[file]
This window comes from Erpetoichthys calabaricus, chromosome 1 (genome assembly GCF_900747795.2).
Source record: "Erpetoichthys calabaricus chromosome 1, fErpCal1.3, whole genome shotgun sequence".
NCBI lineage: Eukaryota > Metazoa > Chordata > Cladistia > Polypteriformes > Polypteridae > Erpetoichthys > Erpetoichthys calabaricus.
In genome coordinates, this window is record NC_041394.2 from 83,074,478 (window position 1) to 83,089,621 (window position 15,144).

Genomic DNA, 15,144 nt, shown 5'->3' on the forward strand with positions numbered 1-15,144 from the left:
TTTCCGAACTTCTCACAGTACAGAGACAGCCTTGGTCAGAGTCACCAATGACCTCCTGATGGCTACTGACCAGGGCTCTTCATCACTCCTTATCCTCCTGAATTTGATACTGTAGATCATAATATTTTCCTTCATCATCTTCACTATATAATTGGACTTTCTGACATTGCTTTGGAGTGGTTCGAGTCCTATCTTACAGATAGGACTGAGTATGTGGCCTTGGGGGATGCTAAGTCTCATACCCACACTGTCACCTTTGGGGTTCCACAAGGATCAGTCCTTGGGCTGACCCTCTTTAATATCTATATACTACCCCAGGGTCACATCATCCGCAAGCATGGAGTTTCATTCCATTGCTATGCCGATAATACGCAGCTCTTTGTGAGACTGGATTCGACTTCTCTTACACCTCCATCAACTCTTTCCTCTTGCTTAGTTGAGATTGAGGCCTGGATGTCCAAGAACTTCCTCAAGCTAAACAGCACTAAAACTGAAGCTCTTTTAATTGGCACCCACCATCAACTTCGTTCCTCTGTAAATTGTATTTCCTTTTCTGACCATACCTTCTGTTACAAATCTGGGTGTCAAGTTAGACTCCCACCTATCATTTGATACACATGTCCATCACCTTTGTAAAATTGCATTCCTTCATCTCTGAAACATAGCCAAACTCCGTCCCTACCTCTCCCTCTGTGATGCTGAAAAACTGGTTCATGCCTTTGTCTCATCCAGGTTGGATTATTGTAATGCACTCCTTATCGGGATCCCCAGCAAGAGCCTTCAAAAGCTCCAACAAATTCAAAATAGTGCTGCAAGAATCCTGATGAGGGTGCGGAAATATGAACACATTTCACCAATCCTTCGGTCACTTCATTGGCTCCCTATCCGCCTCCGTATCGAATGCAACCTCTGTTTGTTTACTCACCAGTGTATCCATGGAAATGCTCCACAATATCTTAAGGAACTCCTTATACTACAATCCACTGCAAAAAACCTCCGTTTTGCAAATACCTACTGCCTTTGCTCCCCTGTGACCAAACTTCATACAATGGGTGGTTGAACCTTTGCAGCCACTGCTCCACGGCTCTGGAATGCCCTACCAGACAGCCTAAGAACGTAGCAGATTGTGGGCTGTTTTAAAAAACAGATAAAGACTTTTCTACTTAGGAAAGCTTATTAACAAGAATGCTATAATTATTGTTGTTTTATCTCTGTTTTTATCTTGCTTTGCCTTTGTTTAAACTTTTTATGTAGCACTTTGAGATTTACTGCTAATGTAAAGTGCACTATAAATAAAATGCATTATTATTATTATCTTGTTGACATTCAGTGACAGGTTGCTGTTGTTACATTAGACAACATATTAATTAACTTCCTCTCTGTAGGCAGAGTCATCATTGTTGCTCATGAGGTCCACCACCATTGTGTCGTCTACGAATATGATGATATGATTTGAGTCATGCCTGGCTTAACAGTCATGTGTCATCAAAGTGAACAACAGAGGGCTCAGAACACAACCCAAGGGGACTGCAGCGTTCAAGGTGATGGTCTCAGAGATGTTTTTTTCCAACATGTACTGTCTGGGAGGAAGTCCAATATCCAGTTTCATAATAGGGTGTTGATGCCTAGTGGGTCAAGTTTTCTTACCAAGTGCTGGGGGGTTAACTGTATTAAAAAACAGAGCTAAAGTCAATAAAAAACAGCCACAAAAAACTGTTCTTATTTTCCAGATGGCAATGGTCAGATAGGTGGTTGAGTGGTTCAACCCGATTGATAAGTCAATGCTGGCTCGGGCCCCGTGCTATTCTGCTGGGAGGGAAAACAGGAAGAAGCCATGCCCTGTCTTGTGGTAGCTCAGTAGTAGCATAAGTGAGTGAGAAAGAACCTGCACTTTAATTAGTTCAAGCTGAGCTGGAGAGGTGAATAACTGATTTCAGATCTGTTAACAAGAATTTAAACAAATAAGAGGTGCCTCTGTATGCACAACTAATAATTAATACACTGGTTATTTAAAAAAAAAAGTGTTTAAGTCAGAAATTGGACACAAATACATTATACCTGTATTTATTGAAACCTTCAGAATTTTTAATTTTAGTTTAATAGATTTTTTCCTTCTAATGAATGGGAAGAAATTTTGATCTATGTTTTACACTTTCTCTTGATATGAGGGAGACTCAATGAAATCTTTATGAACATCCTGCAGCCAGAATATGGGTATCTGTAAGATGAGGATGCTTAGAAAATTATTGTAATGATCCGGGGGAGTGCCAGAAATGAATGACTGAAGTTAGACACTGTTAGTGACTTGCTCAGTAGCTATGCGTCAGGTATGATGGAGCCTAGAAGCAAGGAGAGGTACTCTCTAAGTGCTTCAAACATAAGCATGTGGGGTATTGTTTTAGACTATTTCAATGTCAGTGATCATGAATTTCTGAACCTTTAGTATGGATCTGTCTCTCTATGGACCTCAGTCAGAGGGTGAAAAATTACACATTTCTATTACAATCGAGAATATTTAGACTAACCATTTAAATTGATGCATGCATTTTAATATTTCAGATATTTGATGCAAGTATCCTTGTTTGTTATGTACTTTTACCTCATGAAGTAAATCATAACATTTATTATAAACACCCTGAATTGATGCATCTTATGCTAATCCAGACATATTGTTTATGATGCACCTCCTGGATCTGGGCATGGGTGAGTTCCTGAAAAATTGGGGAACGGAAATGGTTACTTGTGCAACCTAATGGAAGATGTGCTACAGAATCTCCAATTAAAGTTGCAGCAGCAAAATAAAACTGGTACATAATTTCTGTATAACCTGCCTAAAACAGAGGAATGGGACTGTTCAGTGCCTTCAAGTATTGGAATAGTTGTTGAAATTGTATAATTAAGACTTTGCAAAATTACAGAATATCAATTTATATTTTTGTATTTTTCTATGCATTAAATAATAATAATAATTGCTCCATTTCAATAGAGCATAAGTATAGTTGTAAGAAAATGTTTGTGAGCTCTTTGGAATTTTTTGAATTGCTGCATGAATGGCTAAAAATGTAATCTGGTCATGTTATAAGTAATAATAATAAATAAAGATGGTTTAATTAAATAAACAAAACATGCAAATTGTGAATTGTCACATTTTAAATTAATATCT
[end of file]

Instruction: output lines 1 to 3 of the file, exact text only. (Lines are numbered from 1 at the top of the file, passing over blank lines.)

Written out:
This window comes from Erpetoichthys calabaricus, chromosome 1 (genome assembly GCF_900747795.2).
Source record: "Erpetoichthys calabaricus chromosome 1, fErpCal1.3, whole genome shotgun sequence".
NCBI lineage: Eukaryota > Metazoa > Chordata > Cladistia > Polypteriformes > Polypteridae > Erpetoichthys > Erpetoichthys calabaricus.